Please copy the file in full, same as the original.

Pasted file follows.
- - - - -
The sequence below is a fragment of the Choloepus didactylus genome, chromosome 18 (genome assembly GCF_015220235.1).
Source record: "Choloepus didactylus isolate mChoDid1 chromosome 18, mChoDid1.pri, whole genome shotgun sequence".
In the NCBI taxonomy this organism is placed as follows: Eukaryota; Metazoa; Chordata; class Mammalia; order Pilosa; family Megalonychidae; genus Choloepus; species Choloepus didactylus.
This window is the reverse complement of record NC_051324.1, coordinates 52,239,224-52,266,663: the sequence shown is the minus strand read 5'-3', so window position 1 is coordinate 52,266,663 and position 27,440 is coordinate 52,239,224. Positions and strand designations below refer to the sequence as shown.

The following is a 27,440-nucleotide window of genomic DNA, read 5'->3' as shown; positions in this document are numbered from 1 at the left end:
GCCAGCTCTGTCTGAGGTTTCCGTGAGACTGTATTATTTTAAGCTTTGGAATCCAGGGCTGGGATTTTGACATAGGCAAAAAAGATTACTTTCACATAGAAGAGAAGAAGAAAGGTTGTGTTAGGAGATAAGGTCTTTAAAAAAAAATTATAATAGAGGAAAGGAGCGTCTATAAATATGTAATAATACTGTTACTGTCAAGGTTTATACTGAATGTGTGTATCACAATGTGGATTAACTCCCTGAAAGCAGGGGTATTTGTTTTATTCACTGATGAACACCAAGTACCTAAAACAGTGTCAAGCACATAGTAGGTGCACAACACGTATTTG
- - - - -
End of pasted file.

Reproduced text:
The sequence below is a fragment of the Choloepus didactylus genome, chromosome 18 (genome assembly GCF_015220235.1).
Source record: "Choloepus didactylus isolate mChoDid1 chromosome 18, mChoDid1.pri, whole genome shotgun sequence".
In the NCBI taxonomy this organism is placed as follows: Eukaryota; Metazoa; Chordata; class Mammalia; order Pilosa; family Megalonychidae; genus Choloepus; species Choloepus didactylus.
This window is the reverse complement of record NC_051324.1, coordinates 52,239,224-52,266,663: the sequence shown is the minus strand read 5'-3', so window position 1 is coordinate 52,266,663 and position 27,440 is coordinate 52,239,224. Positions and strand designations below refer to the sequence as shown.

The following is a 27,440-nucleotide window of genomic DNA, read 5'->3' as shown; positions in this document are numbered from 1 at the left end:
GCCAGCTCTGTCTGAGGTTTCCGTGAGACTGTATTATTTTAAGCTTTGGAATCCAGGGCTGGGATTTTGACATAGGCAAAAAAGATTACTTTCACATAGAAGAGAAGAAGAAAGGTTGTGTTAGGAGATAAGGTCTTTAAAAAAAAATTATAATAGAGGAAAGGAGCGTCTATAAATATGTAATAATACTGTTACTGTCAAGGTTTATACTGAATGTGTGTATCACAATGTGGATTAACTCCCTGAAAGCAGGGGTATTTGTTTTATTCACTGATGAACACCAAGTACCTAAAACAGTGTCAAGCACATAGTAGGTGCACAACACGTATTTG